Writing, Reading and Publishing

On the weekend were two writer’s get-togethers. Genre-Con and Emerging Writers’ Festival. Both were successful, well enjoyed and abounded in information. Here, I’ve collated a lot of friends tweets from those who were able to make it and shared what they learned!

 

General Writing Tips

Writers should think about what they can learn from every book they read. It’s how editors learn too. @KylieMMason

Write to allow the latent boiling rage against the stupidity of the world to be released. Not for cash. @EmergingWriters

Audience member: writing should be self-rewarding. If you think you’ll be the next JK Rowling you’ll ultimately be disappointed. @EmergingWriters

Writers need to find their own way, do what comes naturally, try different things. Don’t worry about what famous writers do. @KylieMMason

KM you can’t demand perfection of yourself in the early stages. “Suck it and see” – you lose nothing by trying words. @BothersomeWords

KM finds dialogue easiest to write. Initially write Innocent Mage as a script *then* turned it into a novel. @BothersomeWords

“Good plan, grind it out – it’s like painting a wall.” Joe Abercrombie on writing. @AlanBaxter

Karen: the joy of first draft is all the things that sneak up on you. Sometimes takes you to a scene/place you didn’t know was there. Every book develops in its own way; it’s never the same twice. @BothersomeWords

Karen: sometimes people don’t trust they can think of a thing when they need it & they get caught up in pre plotting. Daniel: when you’re writing you spend so much time with things in your head you need outside perspective to make sure things are clear. @BothersomeWords

Karen & Daniel differ on effectiveness of whiteboards v track changes comments to keep note of plot ideas & clues. Karen suspects plotters tend to not trust themselves to run with the story. Daniel likes to post-plot in the 2nd draft. @KylieMMason

ID: Read in your genre. You need to be familiar with writers in your genre. BF: read as if you’re going to be editing BF make sure you keep reading while you’re writing. It’s the only way to keep testing yourself. JC: it’s challenging to be edited. If you find a (received) edit tough, put it away and come back. JC: you must have beta readers. Send them a brief – what your work is and what your concerns are, what you need. Jodi explains the importance of finding the right writing group. Describes trauma of being a SF writer in a literary group. @BothersomeWords

BF: it’s a balance: write what you love, what you *have* to, not what you think will sell BUT consider what will be published. @BothersomeWords

“Be aware of the archetypes so you’re not just -blindly- doing what millions of others have already done” @NarelleBailey

It’s important to be aware of stereotypes & archetypes so they can be avoided or manipulated.@KylieMMason

ID: your opening sentences and pages have to grab people. SF: in ebooks that IS what people are judging from. JC beware of padding. Sometimes opening chapters are the worst and can be what let you down. @BothersomeWords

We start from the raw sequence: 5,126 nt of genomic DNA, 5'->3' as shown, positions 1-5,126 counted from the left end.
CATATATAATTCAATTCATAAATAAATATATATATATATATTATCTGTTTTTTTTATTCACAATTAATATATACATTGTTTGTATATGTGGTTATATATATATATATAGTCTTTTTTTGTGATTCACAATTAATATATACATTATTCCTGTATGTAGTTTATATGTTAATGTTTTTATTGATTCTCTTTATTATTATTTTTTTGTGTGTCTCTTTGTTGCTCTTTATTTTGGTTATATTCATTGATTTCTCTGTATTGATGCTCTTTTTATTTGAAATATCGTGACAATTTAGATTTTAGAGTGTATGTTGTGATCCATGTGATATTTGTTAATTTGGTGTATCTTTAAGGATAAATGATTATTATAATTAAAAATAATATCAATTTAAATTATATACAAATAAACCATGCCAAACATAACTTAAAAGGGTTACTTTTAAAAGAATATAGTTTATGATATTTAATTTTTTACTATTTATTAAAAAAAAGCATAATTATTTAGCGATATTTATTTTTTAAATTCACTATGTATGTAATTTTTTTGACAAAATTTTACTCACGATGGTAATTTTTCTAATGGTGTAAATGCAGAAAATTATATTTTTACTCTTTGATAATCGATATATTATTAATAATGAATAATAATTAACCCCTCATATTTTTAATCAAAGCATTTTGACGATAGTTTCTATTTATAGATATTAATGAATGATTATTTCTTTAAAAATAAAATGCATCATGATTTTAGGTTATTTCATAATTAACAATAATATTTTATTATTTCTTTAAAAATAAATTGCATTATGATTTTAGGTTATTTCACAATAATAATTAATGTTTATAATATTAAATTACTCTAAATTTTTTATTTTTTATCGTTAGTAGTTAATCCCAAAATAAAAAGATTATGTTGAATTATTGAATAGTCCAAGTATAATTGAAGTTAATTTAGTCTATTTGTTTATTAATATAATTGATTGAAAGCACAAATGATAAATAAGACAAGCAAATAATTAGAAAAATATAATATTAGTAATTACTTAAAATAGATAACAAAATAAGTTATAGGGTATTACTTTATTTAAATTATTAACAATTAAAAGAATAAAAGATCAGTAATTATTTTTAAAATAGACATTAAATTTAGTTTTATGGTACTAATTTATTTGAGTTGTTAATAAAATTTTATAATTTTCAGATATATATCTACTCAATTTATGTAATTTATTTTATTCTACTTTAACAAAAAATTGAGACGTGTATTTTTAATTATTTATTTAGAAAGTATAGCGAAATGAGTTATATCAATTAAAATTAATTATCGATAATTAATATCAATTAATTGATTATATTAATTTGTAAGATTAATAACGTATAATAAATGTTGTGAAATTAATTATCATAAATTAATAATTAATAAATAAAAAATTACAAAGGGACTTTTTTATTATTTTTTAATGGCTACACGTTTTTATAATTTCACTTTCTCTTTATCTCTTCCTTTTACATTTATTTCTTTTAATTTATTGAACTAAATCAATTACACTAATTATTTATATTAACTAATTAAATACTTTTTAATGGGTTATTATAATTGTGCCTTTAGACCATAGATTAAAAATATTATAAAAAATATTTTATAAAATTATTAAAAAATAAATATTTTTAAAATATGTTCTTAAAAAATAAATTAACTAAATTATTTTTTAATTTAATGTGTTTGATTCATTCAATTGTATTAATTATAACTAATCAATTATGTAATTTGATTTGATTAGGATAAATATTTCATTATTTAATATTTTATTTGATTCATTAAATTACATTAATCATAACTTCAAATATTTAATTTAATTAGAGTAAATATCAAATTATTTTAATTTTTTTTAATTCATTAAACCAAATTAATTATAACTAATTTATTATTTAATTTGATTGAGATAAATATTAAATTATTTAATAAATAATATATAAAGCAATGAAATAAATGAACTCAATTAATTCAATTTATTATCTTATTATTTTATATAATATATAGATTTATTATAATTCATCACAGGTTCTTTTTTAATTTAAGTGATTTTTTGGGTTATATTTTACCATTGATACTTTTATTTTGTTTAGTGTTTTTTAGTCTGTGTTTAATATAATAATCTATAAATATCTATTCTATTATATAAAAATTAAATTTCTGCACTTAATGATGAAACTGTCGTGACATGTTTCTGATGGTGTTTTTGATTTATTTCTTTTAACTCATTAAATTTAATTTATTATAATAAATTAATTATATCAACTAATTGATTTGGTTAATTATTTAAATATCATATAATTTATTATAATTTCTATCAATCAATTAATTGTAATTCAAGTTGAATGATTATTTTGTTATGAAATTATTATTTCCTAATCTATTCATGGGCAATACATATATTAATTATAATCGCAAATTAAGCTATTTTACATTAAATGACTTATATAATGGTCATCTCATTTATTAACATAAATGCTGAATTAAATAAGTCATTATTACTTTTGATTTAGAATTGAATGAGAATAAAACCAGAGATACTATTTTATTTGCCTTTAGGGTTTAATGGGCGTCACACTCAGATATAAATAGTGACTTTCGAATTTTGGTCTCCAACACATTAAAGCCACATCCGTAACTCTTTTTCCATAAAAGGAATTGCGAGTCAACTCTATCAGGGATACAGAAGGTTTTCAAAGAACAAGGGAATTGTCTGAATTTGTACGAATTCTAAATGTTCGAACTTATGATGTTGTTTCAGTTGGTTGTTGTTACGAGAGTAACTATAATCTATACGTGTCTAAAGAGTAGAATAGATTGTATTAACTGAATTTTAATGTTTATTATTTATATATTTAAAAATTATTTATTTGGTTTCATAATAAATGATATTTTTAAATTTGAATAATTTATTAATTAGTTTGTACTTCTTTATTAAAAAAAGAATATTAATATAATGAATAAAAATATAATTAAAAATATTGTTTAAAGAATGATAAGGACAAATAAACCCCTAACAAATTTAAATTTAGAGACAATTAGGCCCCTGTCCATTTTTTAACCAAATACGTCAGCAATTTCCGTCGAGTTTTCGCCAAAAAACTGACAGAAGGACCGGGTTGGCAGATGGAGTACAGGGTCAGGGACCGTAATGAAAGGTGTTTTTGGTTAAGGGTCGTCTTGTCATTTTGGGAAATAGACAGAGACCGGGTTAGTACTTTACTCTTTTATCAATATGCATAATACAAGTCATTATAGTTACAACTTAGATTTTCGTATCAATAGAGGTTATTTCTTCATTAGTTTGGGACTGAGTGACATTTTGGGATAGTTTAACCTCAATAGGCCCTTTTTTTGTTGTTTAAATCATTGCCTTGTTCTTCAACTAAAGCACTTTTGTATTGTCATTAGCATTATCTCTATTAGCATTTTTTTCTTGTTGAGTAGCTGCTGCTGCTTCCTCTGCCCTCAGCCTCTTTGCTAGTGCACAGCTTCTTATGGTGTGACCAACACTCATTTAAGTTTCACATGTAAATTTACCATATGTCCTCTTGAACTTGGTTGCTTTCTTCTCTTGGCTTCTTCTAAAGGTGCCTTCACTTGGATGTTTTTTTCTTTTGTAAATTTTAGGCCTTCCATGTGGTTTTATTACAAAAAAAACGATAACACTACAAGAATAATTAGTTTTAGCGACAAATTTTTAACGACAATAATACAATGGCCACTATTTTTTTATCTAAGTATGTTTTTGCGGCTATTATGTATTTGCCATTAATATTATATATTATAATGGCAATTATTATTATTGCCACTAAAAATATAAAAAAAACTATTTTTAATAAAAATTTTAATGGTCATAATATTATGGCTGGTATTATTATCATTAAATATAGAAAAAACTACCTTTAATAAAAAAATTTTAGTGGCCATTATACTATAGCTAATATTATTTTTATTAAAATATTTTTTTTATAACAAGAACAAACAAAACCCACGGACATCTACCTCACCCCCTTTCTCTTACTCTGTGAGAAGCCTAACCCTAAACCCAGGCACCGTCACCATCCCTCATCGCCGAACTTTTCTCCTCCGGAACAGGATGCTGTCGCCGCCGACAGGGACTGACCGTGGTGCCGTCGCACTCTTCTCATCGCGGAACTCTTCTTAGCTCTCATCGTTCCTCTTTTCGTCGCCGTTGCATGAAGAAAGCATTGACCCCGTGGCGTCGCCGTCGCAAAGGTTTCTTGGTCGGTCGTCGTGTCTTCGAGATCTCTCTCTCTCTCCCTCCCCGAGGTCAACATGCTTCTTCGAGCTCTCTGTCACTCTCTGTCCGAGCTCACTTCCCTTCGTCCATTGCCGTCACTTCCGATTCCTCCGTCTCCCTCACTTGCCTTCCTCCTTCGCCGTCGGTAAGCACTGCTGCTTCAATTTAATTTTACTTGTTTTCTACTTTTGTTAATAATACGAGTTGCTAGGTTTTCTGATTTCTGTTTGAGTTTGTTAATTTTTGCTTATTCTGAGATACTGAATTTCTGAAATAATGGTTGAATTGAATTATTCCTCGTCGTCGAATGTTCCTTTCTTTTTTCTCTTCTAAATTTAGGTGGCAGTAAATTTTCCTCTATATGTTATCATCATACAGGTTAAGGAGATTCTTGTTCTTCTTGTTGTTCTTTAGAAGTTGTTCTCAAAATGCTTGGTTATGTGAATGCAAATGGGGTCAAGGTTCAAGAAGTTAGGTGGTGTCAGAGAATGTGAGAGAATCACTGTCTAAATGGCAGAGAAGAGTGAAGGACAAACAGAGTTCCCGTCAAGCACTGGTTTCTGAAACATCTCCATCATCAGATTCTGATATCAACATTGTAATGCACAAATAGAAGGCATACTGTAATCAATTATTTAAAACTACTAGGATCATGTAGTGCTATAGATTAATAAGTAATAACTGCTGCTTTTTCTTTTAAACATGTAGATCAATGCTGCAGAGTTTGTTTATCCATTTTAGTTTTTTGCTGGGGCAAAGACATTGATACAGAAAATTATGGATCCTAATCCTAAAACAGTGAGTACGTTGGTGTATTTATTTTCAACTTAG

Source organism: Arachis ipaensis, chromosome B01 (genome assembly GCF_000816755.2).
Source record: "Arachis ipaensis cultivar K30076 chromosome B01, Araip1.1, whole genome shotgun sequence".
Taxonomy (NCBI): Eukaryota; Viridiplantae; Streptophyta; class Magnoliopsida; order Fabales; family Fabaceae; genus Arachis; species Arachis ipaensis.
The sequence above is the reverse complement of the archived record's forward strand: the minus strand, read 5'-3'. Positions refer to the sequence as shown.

Research

Do your medical research. Ask your doctor about effects of actions & weapons. Visit http://trutv.com/library/crime  for real life action ideas @KylieMMason

Involve your friends in fight choreography! Fun for everyone. (disclaimer: carefully!) Don’t forget that people have emotional breaking points even in battle. They cry, sob, scream, etc. Don’t rely on characters having ‘natural’ fighting skills. Most people don’t & have agro without know how. There is always a random factor in a fight, but don’t rely on it to always save your hero. No deus ex machina, please. @KylieMMason

“cliches are often cliches for a reason” so true though, more important to execute in new/interesting ways than avoid completely. @NarelleBailey

 

 

 

Characters

JA research gives you details people don’t think about and give an air of authenticity. Reveal culture/activities. @BothersomeWords

Characters should be people, not chess pieces being moved about for the plot. @NarelleBailey

PM Newton: sometimes you need a character to do something but they don’t feel like a person until 3rd draft. @BothersomeWords

What comes first- character or setting? JA: character first. In fantasy often feels like setting is first. @BothersomeWords

Karen talking about POV – we see/hear/feel from one character’s perspective-that helps the reader ‘place’ the action @BothersomeWords

Give chars negative traits, but reasons to pursue them. Show why they’re stubborn, single-minded, make it sympathetic. (tweeted by @AmieKaufman, said by @HeleneYoung)

Joe Abercrombie: Sometimes, changing character name helps identify character quirks, individuality. Names are important. Nothing like a really rubbish name to jerk you out of a story. @SmartBitches

Learning how stage directions work- how specific they need to be and how clear they are from the associated dialogue. Different options keep reader engaged and emotionally involved. Anticipating action for chrs or in suspense with chrs. @BothersomeWords

Shock your readers with new/different responses from your characters. Make them wonder which response was ‘real’.@BothersomeWords

 

 

Scene

JA being honest is important. Everything in a book needs to be truthful so every metaphor feels real. @Bothersome Words